Comparison of effects of peripheral vasculature on tonometric radial pulse and cuff-based brachial pulse waveform as used in estimation of central aortic pressure

    Research output: Contribution to conferenceAbstract

    Abstract

    OBJECTIVE: Estimation of central aortic pressure requires reliable acquisition of a peripheral pulse waveform either using radial tonometry or volumetric displacement within a brachial cuff. This study tests whether the radial and brachial waveforms are influenced by changes in properties of the peripheral vasculature of the hand, such an influence potentially compromising central aortic pressure estimation.

    DESIGN AND METHOD: In 15 subjects (37 ± 15 years, 7 female), brachial waveform acquired by volumetric displacement (cuff-based) and radial waveform acquired by tonometry were simultaneously measured whilst a cuff around the hand on the same arm was inflated to pressures of 30, 15, 0, -15, -30, -60 mmHg with respect to mean arterial pressure to alter peripheral resistance and compliance. Aortic parameters were compared to measurements at baseline (no hand cuff pressure) using repeated measures ANOVA with post-hoc, Bonferroni-corrected, paired t-tests.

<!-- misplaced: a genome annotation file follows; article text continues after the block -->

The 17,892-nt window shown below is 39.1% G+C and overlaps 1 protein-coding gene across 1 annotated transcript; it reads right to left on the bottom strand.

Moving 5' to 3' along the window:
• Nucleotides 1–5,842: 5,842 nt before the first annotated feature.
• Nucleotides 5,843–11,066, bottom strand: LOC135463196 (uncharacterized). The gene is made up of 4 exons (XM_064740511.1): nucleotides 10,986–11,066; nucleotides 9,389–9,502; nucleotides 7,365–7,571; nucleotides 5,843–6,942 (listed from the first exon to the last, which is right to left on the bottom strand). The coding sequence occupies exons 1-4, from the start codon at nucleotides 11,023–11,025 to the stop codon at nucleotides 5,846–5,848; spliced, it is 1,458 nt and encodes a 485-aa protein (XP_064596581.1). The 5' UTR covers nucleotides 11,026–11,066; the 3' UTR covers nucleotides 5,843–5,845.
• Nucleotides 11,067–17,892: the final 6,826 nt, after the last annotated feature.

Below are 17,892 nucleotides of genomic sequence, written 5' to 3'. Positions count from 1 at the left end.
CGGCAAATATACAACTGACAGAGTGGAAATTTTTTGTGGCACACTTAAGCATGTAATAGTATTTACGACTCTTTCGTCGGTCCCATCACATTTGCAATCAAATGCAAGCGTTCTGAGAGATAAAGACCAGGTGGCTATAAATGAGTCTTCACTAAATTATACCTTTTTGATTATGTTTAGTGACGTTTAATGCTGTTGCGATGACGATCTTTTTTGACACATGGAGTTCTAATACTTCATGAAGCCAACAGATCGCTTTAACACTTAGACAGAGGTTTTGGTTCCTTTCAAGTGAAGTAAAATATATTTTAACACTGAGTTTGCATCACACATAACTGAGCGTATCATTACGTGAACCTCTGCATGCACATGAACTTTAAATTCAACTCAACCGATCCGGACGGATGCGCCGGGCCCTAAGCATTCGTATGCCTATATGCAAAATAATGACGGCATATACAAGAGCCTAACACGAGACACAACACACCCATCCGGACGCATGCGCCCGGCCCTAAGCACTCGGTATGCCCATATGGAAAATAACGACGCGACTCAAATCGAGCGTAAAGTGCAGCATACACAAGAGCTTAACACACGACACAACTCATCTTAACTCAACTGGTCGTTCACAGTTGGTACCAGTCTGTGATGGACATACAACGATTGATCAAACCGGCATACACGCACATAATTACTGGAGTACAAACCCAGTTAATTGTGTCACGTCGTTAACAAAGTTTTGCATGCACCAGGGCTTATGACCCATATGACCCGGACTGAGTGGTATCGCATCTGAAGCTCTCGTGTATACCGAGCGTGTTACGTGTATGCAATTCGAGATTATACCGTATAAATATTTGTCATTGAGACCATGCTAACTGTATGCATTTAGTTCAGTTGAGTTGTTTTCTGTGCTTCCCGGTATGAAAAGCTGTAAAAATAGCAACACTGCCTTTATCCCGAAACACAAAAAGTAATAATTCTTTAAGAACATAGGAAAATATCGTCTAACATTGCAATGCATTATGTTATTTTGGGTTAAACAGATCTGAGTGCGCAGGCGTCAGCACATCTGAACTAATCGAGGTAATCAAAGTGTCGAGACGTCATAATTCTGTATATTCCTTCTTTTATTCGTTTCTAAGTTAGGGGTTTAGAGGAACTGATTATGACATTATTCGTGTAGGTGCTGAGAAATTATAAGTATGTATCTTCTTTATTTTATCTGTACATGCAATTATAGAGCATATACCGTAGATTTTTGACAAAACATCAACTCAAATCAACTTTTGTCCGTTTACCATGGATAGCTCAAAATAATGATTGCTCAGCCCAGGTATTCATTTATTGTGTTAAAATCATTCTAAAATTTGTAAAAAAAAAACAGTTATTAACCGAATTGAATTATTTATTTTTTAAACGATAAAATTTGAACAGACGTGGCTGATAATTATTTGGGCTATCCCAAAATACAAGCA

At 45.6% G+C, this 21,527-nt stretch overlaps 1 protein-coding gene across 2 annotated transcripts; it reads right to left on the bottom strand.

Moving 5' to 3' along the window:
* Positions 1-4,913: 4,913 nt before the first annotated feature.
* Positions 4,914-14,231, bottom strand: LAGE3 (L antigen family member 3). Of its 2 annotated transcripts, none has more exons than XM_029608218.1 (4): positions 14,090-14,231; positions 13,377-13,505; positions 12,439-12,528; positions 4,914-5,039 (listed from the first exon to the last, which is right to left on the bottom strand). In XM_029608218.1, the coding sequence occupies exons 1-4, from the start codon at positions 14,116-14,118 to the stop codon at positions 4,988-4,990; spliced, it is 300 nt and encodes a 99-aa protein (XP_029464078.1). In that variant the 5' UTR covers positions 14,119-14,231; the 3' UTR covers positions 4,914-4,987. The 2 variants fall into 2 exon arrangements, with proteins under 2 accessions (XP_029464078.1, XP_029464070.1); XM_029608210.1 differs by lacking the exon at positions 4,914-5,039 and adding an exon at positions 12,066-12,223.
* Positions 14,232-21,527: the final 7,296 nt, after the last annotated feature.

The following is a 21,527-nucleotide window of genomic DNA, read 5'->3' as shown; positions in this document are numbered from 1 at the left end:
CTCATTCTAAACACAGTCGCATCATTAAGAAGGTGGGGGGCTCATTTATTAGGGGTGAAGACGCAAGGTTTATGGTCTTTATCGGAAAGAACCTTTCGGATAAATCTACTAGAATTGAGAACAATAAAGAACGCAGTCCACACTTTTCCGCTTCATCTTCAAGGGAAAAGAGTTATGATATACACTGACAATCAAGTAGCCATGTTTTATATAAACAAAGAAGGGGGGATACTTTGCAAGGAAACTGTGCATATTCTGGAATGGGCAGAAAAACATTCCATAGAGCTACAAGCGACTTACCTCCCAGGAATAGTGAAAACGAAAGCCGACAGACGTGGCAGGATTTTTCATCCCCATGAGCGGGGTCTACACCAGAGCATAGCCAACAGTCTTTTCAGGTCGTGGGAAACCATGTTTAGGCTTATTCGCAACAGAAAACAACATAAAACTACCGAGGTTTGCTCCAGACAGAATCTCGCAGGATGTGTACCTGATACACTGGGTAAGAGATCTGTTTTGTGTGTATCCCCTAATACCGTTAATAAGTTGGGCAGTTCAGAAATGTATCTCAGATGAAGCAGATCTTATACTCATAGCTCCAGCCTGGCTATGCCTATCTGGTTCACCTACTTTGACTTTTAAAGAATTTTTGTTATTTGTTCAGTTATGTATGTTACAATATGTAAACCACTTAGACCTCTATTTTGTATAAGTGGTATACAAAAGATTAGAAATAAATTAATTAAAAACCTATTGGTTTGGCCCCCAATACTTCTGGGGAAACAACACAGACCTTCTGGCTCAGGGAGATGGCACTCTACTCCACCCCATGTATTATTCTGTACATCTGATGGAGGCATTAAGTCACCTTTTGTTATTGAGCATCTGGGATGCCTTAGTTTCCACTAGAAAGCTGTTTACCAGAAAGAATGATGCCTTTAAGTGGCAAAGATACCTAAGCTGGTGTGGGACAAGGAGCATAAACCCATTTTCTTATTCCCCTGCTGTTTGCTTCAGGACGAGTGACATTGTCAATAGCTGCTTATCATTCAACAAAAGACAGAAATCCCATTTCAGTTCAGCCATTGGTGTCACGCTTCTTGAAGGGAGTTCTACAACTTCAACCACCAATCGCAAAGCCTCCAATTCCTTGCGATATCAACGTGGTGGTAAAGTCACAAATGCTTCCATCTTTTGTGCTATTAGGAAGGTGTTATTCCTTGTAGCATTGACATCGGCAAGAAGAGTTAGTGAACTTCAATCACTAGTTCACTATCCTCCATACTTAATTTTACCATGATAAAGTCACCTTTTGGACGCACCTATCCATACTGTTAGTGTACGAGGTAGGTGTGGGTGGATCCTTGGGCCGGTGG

RESULTS: Altering peripheral resistance and compliance significantly changed computed mean arterial pressure (MAP), aortic systolic pressure (aSP), pulse pressure (aPP), augmentation pressure (aAP), augmentation index (aAIx) and pulse pressure amplification (PPA) relative to baseline conditions when using tonometric radial waveforms (Table, describing maximum change). Parameters derived from the cuff-based waveform assessment did not change with alterations in the peripheral vasculature. There was no significant change in brachial systolic and diastolic values throughout the experiment.(Figure is included in full-text article.)

    CONCLUSIONS: : Localised changes in peripheral resistance and compliance affect the radial waveform (tonometer-based acquisition) but not the brachial pressure waveform (cuff-based acquisition) as judged by significant effects on the computed central aortic parameters from radial but not brachial waveforms, the largest discrepancies occurring in aAIx and in PPA. This suggests that estimation of central aortic pressure from brachial cuff waveforms is less sensitive to disturbances in the peripheral vasculature of the upper limb that alter the peripheral arterial pulse morphology.

    Original languageEnglish
    PagesE98-E99
    Number of pages2
    DOIs
    Publication statusPublished - Jun 2015

    Keywords

    • Journal Article

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